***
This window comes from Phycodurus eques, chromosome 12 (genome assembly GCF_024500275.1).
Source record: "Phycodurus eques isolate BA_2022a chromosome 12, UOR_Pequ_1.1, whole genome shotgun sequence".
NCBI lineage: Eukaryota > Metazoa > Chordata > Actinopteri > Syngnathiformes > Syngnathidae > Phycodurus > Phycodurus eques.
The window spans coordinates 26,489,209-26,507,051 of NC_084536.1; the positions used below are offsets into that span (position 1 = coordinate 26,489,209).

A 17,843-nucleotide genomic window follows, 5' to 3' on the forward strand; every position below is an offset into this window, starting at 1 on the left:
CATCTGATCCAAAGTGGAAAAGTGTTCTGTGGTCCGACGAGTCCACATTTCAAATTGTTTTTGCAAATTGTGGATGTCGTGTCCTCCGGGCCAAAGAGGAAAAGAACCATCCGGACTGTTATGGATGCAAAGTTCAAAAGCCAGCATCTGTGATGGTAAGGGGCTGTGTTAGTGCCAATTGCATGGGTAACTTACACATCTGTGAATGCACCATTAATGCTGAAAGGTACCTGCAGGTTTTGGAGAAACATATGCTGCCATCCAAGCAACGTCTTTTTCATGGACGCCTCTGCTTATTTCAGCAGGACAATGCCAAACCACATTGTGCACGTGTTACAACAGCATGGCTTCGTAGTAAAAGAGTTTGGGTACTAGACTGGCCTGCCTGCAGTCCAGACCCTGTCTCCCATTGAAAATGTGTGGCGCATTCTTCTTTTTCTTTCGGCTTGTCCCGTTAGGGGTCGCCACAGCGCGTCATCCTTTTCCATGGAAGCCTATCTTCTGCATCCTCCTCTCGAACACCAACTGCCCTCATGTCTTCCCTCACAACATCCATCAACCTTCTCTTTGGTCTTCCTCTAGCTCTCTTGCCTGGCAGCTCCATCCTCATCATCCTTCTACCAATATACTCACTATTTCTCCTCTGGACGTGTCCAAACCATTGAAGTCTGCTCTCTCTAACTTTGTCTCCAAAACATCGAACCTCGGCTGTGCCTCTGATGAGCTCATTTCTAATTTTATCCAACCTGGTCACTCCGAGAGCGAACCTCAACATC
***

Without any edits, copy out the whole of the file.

This window comes from Phycodurus eques, chromosome 12 (genome assembly GCF_024500275.1).
Source record: "Phycodurus eques isolate BA_2022a chromosome 12, UOR_Pequ_1.1, whole genome shotgun sequence".
NCBI lineage: Eukaryota > Metazoa > Chordata > Actinopteri > Syngnathiformes > Syngnathidae > Phycodurus > Phycodurus eques.
The window spans coordinates 26,489,209-26,507,051 of NC_084536.1; the positions used below are offsets into that span (position 1 = coordinate 26,489,209).

A 17,843-nucleotide genomic window follows, 5' to 3' on the forward strand; every position below is an offset into this window, starting at 1 on the left:
CATCTGATCCAAAGTGGAAAAGTGTTCTGTGGTCCGACGAGTCCACATTTCAAATTGTTTTTGCAAATTGTGGATGTCGTGTCCTCCGGGCCAAAGAGGAAAAGAACCATCCGGACTGTTATGGATGCAAAGTTCAAAAGCCAGCATCTGTGATGGTAAGGGGCTGTGTTAGTGCCAATTGCATGGGTAACTTACACATCTGTGAATGCACCATTAATGCTGAAAGGTACCTGCAGGTTTTGGAGAAACATATGCTGCCATCCAAGCAACGTCTTTTTCATGGACGCCTCTGCTTATTTCAGCAGGACAATGCCAAACCACATTGTGCACGTGTTACAACAGCATGGCTTCGTAGTAAAAGAGTTTGGGTACTAGACTGGCCTGCCTGCAGTCCAGACCCTGTCTCCCATTGAAAATGTGTGGCGCATTCTTCTTTTTCTTTCGGCTTGTCCCGTTAGGGGTCGCCACAGCGCGTCATCCTTTTCCATGGAAGCCTATCTTCTGCATCCTCCTCTCGAACACCAACTGCCCTCATGTCTTCCCTCACAACATCCATCAACCTTCTCTTTGGTCTTCCTCTAGCTCTCTTGCCTGGCAGCTCCATCCTCATCATCCTTCTACCAATATACTCACTATTTCTCCTCTGGACGTGTCCAAACCATTGAAGTCTGCTCTCTCTAACTTTGTCTCCAAAACATCGAACCTCGGCTGTGCCTCTGATGAGCTCATTTCTAATTTTATCCAACCTGGTCACTCCGAGAGCGAACCTCAACATC